Nany's Klozet Shares the Four Hard Lessons of Blogging

Daniela Ramirez is a dreamer who started her blog to create an inspiring space for Latinas and WOC in fashion an beauty. The Miami-based influencer now has over 150k followers on Instagram.

But she doesn't think blogging should be an end goal. We caught up with the woman behind Nany's Klozet to chat hard lessons, blog evolution, and why Latinas and WOC should support each other more. 

You've been blogging for 5 years now - how has your blog Nany's Klozet evolved since? 

I actually started blogging in 2009. Back then it was called Fab Chic and Fit and it was only in Spanish- it had absolutely no personal style and was almost anonymous. I opened Nany’s Klozet in 2011 as a way to separate “magazine-ish” content from personal outfits. 

Blogging has changed in so many ways. At the time most bloggers were either in school or working- few saw it as a business career, most of us were sharing content simply because had a need to share our passion or knowledge. I find it amazing how brands slowly started to realize the influence bloggers have, and we definitely have changed how brands market to their audiences. Also it is interesting to see how people have shifted from reading online to instant gratification with social.

What is one thing you used to do in 2011 for your blog, that you will never do again?

Never say never! But we (my now-husband takes all my photos) used to take outfit pictures in abandoned streets in the middle of nowhere. I was super shy about taking pictures with people around me, so I guess that’s why I liked it.  Now I'll look at them and it didn’t make sense. I think that the outfit has to match what you are doing and where you are going.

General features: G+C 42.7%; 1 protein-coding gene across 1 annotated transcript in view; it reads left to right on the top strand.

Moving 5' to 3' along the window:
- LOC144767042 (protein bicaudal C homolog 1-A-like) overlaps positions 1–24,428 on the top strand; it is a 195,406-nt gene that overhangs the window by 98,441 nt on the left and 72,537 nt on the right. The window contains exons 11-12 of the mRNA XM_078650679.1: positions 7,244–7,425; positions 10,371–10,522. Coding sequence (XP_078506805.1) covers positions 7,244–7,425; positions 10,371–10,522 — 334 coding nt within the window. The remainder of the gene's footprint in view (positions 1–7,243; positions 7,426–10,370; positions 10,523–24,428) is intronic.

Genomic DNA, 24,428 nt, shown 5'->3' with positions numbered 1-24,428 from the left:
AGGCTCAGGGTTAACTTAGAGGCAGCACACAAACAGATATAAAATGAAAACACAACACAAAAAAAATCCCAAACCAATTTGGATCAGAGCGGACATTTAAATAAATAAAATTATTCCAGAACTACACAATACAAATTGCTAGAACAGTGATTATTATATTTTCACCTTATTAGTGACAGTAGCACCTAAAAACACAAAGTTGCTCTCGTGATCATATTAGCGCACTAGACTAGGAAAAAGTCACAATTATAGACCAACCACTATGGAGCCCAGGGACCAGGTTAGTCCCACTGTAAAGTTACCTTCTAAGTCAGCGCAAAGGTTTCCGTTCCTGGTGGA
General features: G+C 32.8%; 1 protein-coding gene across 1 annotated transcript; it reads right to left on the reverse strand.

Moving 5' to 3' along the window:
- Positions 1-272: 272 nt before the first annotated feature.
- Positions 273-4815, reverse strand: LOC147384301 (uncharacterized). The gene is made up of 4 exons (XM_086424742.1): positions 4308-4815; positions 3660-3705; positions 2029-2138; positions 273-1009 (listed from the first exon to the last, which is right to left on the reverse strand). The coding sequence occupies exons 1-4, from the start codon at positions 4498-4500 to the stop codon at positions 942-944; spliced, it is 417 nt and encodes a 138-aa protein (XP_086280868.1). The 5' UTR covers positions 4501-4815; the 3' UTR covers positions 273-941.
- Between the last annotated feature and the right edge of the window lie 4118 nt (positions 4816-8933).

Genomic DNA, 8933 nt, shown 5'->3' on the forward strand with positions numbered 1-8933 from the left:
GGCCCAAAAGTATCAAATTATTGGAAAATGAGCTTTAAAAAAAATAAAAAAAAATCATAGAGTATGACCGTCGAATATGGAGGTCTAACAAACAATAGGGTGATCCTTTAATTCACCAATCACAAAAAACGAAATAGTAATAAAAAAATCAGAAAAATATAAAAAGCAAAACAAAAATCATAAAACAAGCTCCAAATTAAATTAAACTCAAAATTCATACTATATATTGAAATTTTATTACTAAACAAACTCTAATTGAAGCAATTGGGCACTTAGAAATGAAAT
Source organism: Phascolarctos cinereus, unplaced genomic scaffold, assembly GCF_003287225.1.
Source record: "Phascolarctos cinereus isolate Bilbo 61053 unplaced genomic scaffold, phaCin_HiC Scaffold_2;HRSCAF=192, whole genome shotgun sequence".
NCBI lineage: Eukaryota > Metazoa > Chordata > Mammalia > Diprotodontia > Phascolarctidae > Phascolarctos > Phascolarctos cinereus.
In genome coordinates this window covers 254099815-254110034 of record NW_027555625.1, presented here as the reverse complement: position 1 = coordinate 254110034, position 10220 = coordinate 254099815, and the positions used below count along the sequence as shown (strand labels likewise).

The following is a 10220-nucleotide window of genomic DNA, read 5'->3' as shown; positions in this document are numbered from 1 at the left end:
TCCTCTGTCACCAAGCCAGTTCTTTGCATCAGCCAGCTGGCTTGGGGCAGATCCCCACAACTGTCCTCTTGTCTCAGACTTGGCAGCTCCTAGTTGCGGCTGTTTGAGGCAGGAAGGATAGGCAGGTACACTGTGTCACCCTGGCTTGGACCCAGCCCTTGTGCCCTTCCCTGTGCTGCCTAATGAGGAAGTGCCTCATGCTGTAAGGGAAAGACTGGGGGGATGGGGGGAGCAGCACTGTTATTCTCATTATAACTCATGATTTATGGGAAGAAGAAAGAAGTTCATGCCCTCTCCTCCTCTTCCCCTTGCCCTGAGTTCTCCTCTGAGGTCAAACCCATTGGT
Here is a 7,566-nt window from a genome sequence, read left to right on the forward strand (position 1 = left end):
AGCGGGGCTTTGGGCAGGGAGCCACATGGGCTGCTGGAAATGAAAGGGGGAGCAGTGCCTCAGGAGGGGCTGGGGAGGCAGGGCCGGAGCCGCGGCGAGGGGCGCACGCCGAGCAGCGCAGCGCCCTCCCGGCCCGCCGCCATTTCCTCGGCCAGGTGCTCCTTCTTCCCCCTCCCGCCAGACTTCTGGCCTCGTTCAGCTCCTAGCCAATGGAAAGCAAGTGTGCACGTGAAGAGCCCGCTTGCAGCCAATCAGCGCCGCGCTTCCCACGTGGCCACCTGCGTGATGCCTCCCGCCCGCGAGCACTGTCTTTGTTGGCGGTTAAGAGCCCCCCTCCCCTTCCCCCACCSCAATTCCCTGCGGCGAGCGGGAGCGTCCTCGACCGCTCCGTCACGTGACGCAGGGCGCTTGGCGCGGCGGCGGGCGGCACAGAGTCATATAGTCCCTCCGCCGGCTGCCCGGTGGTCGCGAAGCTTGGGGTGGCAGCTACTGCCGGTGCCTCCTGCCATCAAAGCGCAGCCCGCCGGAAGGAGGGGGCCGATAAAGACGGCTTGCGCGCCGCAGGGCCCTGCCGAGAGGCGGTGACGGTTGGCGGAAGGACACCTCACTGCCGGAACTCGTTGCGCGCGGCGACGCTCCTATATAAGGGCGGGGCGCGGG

What would you say are some of the hard lessons of blogging?

There have been many hard lessons along the way:

  1. Be very careful with contracts. Have a lawyer look at them. Some brands want to take advantage of you.
  2. Never lose yourself for money. Never take opportunities because of a good pay. It’s important to stay true to yourself. Your audience notices.
  3. Also don’t change for your audience. I’ve seen people change the direction of their content. I understand thinking about what content they need, but blogging is about sharing your passion, not pleasing others.
  4. We need to stop obsessing over numbers and followers….and focus in quality content (and quality of heart and soul)- with that, the following will come organically.

"Never take opportunities because of a good pay. It’s important to stay true to yourself. Your audience notices."

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Everyone has their one growth hack or strategy to help their blog grow - what is yours that you stick to religiously?

I try to interact with my readers as much as I can. To always answer their comments and keep the engagement high. Blogging is a two-way form of communication. It’s not only a “come, read me” but also listen back to what they have to say and answer. I always go to my reader’s profiles and comment on their photos. I’ve met so many amazing girls and I’ve found amazing blogs that way too.